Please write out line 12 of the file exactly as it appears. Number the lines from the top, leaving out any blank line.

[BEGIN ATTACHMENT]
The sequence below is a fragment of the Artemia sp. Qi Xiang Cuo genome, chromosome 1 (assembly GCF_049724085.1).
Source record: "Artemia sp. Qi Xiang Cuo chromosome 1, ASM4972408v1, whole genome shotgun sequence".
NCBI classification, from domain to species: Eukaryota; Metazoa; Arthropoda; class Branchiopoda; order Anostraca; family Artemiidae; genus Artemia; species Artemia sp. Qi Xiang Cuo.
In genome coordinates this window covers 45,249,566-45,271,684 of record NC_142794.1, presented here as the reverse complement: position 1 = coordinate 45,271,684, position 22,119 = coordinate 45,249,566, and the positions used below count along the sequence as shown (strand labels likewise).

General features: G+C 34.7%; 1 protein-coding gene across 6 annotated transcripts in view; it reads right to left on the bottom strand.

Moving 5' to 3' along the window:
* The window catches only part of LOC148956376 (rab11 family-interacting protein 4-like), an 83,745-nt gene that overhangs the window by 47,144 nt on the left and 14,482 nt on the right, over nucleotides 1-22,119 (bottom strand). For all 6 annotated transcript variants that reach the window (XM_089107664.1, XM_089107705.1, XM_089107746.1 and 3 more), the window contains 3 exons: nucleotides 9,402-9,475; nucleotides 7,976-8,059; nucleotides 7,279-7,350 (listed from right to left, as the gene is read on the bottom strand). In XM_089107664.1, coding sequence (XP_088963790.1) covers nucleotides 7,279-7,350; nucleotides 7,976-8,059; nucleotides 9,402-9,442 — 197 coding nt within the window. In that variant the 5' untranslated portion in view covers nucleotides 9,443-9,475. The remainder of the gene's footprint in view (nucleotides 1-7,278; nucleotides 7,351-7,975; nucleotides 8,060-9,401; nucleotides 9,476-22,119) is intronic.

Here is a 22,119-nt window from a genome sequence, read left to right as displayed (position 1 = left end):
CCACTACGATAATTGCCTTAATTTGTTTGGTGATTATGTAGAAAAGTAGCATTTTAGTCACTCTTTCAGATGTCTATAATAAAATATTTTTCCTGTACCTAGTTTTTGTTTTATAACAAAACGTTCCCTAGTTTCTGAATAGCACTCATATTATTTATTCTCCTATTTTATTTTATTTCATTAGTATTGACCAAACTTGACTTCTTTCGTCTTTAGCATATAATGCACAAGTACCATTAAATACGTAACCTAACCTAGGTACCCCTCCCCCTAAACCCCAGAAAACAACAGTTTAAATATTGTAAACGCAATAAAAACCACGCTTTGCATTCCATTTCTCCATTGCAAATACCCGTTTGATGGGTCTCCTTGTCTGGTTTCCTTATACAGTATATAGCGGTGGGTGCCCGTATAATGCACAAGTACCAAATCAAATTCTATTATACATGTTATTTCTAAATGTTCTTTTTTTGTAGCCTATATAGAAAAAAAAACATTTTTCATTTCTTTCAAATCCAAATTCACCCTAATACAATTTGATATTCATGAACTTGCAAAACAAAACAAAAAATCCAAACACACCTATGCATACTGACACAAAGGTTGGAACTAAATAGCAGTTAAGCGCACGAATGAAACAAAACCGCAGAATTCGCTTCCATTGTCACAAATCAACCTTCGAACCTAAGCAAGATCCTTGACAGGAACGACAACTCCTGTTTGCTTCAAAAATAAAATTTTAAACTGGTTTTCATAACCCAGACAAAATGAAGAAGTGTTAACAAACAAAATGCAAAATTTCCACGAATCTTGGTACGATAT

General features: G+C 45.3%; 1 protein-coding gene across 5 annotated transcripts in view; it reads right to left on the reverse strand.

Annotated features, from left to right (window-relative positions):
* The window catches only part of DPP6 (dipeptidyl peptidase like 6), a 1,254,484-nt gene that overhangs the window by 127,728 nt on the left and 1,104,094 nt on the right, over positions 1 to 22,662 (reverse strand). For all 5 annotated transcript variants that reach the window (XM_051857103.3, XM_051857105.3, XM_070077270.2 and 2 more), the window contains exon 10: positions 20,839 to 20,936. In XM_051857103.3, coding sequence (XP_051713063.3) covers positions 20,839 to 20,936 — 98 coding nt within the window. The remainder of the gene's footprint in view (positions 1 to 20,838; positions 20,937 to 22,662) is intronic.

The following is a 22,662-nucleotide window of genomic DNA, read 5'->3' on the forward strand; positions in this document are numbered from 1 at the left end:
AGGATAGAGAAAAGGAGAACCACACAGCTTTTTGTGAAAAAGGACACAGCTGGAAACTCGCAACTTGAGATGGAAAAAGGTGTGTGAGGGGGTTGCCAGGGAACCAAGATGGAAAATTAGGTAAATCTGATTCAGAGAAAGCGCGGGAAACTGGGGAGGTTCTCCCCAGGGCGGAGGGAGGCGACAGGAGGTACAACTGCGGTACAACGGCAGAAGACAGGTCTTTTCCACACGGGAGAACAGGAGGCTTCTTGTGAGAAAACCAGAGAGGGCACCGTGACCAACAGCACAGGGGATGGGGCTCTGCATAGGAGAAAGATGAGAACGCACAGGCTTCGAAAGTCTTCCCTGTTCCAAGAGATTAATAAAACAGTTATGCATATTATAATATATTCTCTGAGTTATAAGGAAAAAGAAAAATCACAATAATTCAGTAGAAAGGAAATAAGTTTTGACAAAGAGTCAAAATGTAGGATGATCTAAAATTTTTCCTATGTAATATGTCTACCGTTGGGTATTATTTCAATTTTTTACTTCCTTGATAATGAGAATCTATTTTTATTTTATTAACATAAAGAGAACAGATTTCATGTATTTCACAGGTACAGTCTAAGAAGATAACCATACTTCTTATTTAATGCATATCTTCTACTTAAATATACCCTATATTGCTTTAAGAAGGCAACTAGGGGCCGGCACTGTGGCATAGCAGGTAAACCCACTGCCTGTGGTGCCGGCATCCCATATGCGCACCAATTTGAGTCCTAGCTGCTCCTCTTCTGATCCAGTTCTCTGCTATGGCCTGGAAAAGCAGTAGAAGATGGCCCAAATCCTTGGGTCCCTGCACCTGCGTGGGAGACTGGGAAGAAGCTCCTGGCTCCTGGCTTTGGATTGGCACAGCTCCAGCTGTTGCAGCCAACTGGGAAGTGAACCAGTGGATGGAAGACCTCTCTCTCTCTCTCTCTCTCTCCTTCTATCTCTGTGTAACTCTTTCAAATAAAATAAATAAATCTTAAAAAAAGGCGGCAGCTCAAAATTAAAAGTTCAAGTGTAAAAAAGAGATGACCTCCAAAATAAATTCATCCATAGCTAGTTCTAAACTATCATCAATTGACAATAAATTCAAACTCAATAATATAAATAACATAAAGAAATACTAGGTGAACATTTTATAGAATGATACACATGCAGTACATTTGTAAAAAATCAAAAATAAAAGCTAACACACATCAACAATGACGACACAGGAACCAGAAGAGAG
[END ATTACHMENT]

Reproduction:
* The window catches only part of DPP6 (dipeptidyl peptidase like 6), a 1,254,484-nt gene that overhangs the window by 127,728 nt on the left and 1,104,094 nt on the right, over positions 1 to 22,662 (reverse strand). For all 5 annotated transcript variants that reach the window (XM_051857103.3, XM_051857105.3, XM_070077270.2 and 2 more), the window contains exon 10: positions 20,839 to 20,936. In XM_051857103.3, coding sequence (XP_051713063.3) covers positions 20,839 to 20,936 — 98 coding nt within the window. The remainder of the gene's footprint in view (positions 1 to 20,838; positions 20,937 to 22,662) is intronic.